Service Secrets From the Neighborhood
There are now three bagel shops in my hometown, two of which are fairly rudimentary in nature: They sell bagels, cream cheese, and coffee. Good bagels, but nothing fancy.
The third store is part of a large, Boston-area chain, and the bagels there are also good. The store often has children's entertainment, has a large seating area with games, free newspapers, and room to spread out and relax.
Last, and most important, it has a system that consists of a conveyor belt running across the length of the counter--between the register and the "schmearing" operation--with a huge circular saw in the center. As bagels are ordered they are tossed onto the conveyor, sliced in half by the saw, and travel at high speed to the end of the conveyor. In other words, store number three isn't just a bagel store, it's entertainment as well.
But that store has lost my business. The system has one critical flaw: It puts huge pressure on the employees, who in turn make mistakes that impact the customers. At least 30 percent of the time we order from this store, the order is wrong. And the schmearers at store number three are probably the most stressed cream cheese--appliers ever. The look of terror on their faces from the constant pressure of the sliced bagels whizzing down the conveyor toward them is similar to the look I've seen on the faces of customer service reps in oh-so-many call centers.
Does this happen in your call center? Think about it. The system that makes store number three so very profitable just cost it what I'd argue is a pretty profitable customer.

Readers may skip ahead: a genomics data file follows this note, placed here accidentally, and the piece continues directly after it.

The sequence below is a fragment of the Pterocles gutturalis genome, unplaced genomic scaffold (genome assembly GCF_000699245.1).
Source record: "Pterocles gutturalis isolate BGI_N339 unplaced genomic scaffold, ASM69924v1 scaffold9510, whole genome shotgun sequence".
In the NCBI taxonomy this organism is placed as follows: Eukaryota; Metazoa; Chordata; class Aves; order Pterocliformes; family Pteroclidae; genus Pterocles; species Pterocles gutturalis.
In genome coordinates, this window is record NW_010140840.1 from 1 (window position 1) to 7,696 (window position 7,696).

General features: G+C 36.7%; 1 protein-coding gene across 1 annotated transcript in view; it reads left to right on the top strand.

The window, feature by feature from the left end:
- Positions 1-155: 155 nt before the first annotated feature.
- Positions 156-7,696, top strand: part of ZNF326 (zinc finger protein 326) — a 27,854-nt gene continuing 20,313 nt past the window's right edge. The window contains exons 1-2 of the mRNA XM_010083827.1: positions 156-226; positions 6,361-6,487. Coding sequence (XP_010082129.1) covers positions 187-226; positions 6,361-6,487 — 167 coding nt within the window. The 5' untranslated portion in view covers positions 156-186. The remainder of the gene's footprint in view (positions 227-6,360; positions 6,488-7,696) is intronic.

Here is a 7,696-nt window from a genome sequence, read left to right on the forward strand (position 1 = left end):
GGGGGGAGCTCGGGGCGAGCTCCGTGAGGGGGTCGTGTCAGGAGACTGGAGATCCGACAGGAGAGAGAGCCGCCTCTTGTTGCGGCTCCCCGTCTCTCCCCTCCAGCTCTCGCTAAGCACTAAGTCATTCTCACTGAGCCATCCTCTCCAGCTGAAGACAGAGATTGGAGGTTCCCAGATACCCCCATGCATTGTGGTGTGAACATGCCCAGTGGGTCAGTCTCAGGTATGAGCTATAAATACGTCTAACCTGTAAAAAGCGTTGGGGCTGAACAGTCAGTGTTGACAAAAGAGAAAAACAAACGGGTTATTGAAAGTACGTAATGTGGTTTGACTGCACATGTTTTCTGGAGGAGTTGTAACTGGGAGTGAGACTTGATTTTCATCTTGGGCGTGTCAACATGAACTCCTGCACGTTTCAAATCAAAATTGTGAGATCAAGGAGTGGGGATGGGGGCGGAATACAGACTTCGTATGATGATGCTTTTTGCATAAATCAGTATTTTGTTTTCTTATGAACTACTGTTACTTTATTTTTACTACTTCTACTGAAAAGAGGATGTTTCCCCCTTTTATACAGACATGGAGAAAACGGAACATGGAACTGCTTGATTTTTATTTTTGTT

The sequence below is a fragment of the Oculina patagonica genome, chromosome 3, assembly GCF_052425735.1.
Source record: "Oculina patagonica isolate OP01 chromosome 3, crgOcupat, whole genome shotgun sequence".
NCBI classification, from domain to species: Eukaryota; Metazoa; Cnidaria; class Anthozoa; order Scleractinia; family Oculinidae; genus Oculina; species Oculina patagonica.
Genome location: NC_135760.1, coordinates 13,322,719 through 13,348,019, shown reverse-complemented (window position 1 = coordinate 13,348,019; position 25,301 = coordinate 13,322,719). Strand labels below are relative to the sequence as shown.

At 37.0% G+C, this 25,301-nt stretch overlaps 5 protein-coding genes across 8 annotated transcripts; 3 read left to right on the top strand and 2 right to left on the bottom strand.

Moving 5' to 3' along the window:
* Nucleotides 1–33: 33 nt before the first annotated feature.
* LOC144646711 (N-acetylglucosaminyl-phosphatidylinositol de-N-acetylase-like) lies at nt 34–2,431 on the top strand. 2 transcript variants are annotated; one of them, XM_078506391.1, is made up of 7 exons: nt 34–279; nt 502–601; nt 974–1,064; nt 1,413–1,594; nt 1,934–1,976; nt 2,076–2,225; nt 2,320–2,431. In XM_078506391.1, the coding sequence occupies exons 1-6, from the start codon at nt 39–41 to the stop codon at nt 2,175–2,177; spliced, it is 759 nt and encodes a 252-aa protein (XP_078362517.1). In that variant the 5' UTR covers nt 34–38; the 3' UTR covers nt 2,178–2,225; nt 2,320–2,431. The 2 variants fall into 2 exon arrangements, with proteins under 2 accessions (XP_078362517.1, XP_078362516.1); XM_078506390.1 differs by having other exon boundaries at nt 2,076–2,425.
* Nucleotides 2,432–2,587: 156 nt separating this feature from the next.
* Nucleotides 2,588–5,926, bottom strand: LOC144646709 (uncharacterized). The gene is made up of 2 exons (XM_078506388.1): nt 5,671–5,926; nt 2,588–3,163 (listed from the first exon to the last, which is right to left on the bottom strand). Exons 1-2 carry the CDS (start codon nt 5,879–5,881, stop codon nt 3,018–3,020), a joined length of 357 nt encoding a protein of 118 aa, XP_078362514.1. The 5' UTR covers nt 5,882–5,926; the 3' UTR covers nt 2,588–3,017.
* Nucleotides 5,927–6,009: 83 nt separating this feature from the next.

There's also a hardware store in my hometown (actually, two). In the next town, there is a Home Depot, which I've frequented many a weekend, but not anymore. Our kitchen sink had been leaking on and off for six months, though the leak had been patched. The prospect of standing in line at Home Depot yet again, waiting for service and searching through what seemed like thousands of O-rings to find the right one, was not what I had planned for the weekend.
So I changed my plan, and went to my local hardware store. As expected, the prices were at least two times what Home Depot charges, but the service was fabulous, particularly the part when the plumbing department manager suggested a little trick that would prevent the O-ring from failing. I took my expensive O-ring, went home, tried his suggestion, and five minutes later was finished. Not a drop since.
The moral of the story? Service counts--more than ever. I assure you I am a customer who would go waaay
out of his way to save a few dollars, but I've also come to realize that my time is equally as valuable. Save me time and don't cause me problems, and you'll not only win my business, I'll even pay you a premium for your products.
It's easy to lose sight of the basics with all the flashy technology available, but if you think customer service isn't critical to your business--and your profits--drop by Needham, MA, sometime and I'll buy you a bagel and walk you through one awesome, old-school hardware store.
Chris Selland, managing director of Reservoir Partners, founded the consultancy and research firm in October 2001. Selland helps companies define, prioritize, and execute customer-facing relationship management strategies. Contact him at firstname.lastname@example.org